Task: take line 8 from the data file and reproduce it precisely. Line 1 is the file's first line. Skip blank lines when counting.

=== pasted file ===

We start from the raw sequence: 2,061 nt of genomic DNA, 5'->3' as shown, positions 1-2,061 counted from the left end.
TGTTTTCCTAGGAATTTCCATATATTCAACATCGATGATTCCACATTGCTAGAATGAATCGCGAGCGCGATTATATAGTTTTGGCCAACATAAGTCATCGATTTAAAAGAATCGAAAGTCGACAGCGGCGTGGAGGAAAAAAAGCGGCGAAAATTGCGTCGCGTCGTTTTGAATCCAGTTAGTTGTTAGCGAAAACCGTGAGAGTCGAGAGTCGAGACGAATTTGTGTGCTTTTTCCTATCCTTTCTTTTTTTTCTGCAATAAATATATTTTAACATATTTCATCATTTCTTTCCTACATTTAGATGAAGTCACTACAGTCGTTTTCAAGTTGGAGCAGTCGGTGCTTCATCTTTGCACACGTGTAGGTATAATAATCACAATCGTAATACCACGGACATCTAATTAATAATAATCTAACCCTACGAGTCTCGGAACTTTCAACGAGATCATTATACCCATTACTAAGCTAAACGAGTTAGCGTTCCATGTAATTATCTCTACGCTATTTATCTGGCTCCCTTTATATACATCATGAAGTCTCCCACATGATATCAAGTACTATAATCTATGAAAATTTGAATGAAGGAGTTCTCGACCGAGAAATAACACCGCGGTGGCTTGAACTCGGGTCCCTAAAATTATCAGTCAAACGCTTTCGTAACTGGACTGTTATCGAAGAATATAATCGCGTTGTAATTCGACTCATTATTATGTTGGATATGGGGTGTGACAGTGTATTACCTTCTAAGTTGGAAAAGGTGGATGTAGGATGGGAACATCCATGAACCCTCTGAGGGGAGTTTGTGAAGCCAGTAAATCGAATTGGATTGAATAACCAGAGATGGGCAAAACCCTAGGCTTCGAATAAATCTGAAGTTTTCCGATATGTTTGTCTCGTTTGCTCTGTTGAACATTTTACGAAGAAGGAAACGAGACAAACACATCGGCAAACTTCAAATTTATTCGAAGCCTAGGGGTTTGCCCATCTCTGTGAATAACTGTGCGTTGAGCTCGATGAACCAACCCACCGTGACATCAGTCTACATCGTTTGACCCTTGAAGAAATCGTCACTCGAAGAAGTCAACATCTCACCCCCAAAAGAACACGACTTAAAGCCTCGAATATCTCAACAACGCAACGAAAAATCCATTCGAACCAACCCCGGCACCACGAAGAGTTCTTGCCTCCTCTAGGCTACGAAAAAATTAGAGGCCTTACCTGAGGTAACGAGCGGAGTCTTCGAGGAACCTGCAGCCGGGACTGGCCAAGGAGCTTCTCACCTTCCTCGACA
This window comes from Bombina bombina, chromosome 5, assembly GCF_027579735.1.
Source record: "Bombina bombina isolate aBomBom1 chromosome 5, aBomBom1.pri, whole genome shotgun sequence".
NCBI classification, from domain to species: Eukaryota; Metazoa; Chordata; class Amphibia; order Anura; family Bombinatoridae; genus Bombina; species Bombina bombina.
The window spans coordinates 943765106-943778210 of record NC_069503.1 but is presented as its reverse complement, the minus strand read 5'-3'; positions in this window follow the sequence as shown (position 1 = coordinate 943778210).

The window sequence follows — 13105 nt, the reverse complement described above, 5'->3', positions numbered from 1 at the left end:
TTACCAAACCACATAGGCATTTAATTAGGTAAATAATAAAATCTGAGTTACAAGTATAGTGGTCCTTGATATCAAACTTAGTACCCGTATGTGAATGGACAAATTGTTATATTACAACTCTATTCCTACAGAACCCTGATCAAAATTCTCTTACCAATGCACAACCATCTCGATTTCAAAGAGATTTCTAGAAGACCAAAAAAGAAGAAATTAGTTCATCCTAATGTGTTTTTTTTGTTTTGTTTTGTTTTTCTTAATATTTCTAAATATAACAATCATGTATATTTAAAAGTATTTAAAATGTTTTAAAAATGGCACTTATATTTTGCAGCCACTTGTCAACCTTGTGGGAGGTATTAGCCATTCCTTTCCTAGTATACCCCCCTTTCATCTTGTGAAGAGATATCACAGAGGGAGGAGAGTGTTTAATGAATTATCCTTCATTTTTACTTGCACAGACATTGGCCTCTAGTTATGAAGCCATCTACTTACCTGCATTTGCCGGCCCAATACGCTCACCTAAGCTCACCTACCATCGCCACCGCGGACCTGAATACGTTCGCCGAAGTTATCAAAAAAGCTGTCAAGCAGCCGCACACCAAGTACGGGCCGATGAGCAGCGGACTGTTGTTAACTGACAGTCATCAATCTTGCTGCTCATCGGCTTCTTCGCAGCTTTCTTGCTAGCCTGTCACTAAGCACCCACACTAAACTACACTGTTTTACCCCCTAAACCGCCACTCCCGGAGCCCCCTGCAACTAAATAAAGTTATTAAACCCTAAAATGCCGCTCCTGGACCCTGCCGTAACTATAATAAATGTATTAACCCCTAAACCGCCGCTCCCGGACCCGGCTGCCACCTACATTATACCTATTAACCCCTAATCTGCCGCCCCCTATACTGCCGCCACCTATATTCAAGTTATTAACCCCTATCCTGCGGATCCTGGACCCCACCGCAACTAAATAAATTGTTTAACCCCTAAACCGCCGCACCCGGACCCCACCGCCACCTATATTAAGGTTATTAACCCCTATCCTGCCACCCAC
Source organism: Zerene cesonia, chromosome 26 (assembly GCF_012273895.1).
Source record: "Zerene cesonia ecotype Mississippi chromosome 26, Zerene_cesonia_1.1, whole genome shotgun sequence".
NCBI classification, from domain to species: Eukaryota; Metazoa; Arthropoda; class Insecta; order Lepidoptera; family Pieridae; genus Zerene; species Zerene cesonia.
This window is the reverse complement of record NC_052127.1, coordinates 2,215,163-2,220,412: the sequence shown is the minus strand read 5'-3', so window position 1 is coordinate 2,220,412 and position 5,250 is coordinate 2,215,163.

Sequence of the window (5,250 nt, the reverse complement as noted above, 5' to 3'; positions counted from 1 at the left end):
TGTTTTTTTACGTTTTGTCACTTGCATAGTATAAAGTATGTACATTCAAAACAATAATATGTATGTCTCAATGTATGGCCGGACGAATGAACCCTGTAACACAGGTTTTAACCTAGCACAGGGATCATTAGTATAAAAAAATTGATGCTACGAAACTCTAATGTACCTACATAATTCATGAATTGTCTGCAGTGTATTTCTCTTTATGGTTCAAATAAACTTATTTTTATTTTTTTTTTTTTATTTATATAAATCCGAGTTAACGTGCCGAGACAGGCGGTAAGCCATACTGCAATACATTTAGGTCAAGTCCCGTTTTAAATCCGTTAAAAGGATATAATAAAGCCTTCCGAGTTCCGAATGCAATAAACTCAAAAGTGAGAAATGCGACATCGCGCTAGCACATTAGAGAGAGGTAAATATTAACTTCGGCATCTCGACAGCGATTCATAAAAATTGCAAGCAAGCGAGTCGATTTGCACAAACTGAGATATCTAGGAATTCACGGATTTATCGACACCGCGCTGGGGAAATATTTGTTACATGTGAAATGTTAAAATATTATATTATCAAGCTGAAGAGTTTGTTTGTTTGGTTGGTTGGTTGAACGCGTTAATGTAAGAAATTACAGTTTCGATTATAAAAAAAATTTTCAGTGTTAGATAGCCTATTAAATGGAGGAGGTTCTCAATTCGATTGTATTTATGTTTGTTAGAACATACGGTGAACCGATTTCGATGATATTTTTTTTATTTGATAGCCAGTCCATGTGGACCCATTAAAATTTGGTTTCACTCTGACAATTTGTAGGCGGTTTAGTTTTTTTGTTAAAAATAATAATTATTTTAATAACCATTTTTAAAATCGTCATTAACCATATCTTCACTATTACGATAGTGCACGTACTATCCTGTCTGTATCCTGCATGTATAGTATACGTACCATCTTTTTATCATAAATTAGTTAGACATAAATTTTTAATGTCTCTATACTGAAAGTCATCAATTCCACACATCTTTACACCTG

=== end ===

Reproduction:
TTACCAAACCACATAGGCATTTAATTAGGTAAATAATAAAATCTGAGTTACAAGTATAGTGGTCCTTGATATCAAACTTAGTACCCGTATGTGAATGGACAAATTGTTATATTACAACTCTATTCCTACAGAACCCTGATCAAAATTCTCTTACCAATGCACAACCATCTCGATTTCAAAGAGATTTCTAGAAGACCAAAAAAGAAGAAATTAGTTCATCCTAATGTGTTTTTTTTGTTTTGTTTTGTTTTTCTTAATATTTCTAAATATAACAATCATGTATATTTAAAAGTATTTAAAATGTTTTAAAAATGGCACTTATATTTTGCAGCCACTTGTCAACCTTGTGGGAGGTATTAGCCATTCCTTTCCTAGTATACCCCCCTTTCATCTTGTGAAGAGATATCACAGAGGGAGGAGAGTGTTTAATGAATTATCCTTCATTTTTACTTGCACAGACATTGGCCTCTAGTTATGAAGCCATCTACTTACCTGCATTTGCCGGCCCAATACGCTCACCTAAGCTCACCTACCATCGCCACCGCGGACCTGAATACGTTCGCCGAAGTTATCAAAAAAGCTGTCAAGCAGCCGCACACCAAGTACGGGCCGATGAGCAGCGGACTGTTGTTAACTGACAGTCATCAATCTTGCTGCTCATCGGCTTCTTCGCAGCTTTCTTGCTAGCCTGTCACTAAGCACCCACACTAAACTACACTGTTTTACCCCCTAAACCGCCACTCCCGGAGCCCCCTGCAACTAAATAAAGTTATTAAACCCTAAAATGCCGCTCCTGGACCCTGCCGTAACTATAATAAATGTATTAACCCCTAAACCGCCGCTCCCGGACCCGGCTGCCACCTACATTATACCTATTAACCCCTAATCTGCCGCCCCCTATACTGCCGCCACCTATATTCAAGTTATTAACCCCTATCCTGCGGATCCTGGACCCCACCGCAACTAAATAAATTGTTTAACCCCTAAACCGCCGCACCCGGACCCCACCGCCACCTATATTAAGGTTATTAACCCCTATCCTGCCACCCAC